President Obama will be unveiling a multi-pronged plan to overhaul the nation’s immigration policy, possibly later today. Its most controversial component — a reprieve for the millions who face deportation — could also deliver a huge payoff to senior living operators.
That’s because many of the people who might otherwise be shipped out of the United States would be allowed to stay put, which could only help relieve the tremendous worker shortage that senior care faces. Moreover, some of the people who are already delivering eldercare services “under the table” would be able to gain the dignity and tax-paying requirements that accompany legal employment.
It’s difficult to know how many undocumented immigrants actually work in senior living. It’s sort of like trying to find out how many illegals toil in restaurants or spend their days improving lawns. Those in the know are the people who run the businesses. And they tend to be less than forthcoming about disclosing such information — seeing as what they are doing is what you might technically call illegal.
I’m not going to assert that senior living essentially counts on undocumented immigrants to survive — as is often the case in some other sectors. But it would be naïve and wishful thinking to insist it’s not an issue that affects this field.
It’s probably safe to say that most undocumented immigrants are here for a simple economic reason — they can earn more in the United States than in the nation they left. So they come. They wash dishes. They clean restrooms. They care for the elderly. In other words, they do the dirty jobs that many legal residents won’t. And they do it because, simply put, it’s the best deal they can get.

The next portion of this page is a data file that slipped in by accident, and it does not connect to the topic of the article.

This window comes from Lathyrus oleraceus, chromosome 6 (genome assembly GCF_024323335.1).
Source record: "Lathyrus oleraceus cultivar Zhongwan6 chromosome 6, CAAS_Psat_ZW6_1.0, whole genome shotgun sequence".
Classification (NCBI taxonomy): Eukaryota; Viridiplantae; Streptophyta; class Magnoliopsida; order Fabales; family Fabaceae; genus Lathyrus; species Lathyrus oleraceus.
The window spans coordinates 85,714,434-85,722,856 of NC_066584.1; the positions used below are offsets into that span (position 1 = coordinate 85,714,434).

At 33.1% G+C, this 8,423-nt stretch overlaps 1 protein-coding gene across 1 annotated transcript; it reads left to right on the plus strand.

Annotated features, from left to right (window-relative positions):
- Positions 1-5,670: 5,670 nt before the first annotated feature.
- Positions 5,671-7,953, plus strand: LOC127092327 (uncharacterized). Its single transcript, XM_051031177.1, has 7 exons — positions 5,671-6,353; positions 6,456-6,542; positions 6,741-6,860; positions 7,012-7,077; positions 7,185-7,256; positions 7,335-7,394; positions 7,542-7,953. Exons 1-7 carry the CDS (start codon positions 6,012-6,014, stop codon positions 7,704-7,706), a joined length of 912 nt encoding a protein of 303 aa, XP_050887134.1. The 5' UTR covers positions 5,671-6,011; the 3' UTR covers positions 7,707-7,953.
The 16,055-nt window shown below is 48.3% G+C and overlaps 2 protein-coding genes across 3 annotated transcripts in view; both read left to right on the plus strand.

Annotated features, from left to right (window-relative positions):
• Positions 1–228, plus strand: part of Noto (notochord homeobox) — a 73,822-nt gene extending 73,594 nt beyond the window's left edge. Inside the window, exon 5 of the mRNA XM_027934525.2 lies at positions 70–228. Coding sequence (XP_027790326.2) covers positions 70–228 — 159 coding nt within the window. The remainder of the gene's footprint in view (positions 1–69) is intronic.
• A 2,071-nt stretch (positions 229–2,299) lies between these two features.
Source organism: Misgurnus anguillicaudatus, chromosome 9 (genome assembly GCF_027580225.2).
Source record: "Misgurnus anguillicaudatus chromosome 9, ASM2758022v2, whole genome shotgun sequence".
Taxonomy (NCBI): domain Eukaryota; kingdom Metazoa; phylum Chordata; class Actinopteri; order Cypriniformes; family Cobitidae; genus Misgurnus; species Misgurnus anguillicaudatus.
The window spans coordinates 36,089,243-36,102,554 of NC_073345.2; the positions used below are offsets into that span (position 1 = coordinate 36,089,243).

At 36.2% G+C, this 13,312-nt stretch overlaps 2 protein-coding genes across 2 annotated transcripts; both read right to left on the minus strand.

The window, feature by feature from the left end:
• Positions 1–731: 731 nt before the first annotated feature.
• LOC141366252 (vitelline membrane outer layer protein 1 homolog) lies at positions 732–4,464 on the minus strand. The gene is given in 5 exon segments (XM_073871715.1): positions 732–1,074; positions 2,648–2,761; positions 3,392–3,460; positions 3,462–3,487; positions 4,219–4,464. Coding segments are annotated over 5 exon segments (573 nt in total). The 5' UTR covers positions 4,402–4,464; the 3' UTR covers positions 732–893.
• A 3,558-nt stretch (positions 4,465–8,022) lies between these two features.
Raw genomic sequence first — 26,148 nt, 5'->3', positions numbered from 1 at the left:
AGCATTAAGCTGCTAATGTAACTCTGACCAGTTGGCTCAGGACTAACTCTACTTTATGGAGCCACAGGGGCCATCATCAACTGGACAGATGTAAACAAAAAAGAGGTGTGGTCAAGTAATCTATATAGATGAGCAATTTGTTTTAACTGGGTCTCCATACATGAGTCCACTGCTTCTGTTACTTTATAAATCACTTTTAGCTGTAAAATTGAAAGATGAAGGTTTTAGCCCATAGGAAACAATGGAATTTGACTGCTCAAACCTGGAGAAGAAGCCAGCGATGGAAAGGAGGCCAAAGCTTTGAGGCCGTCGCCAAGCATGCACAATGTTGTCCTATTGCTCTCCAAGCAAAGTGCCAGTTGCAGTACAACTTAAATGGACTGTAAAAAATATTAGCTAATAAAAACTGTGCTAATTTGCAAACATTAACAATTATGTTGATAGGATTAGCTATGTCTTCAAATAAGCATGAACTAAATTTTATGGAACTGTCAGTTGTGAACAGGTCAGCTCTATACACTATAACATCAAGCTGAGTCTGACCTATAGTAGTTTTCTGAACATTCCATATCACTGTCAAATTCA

I realize that immigration reform is a touchy issue. And certainly, each side has its compelling points to make. As the child of two immigrant parents who came to this country legally, I should perhaps be insisting that every additional entrant “play by the rules.”
But it’s funny how “playing by the rules” can mean different things to different people. Is it playing by the rules to cut payroll costs by illegally hiring people who are desperate for work? Is it playing by the rules to expect people in no position to complain to work 16 or more hours a day? Or to have them sleep in cots on the property, just in case a bit more help is required during their off hours? Yet those things do happen, every day.
I grew up in a neighborhood full of immigrants, both legal and otherwise. And here’s what I repeatedly saw along the way: The children of undocumented immigrants tended to be mistreated, while their parents were usually treated far worse. It’s hard to witness unrelenting abuse for years without forming a strong opinion. Mine is this: Any person who thinks undocumented immigrants are gaming the United States and getting a free ride really has another thought coming.
Making life a bit less desperate for undocumented immigrants isn’t just good economic policy. It’s also the right thing to do. The sooner that happens, the better off we will all be.
John O’Connor is McKnight’s Editorial Director.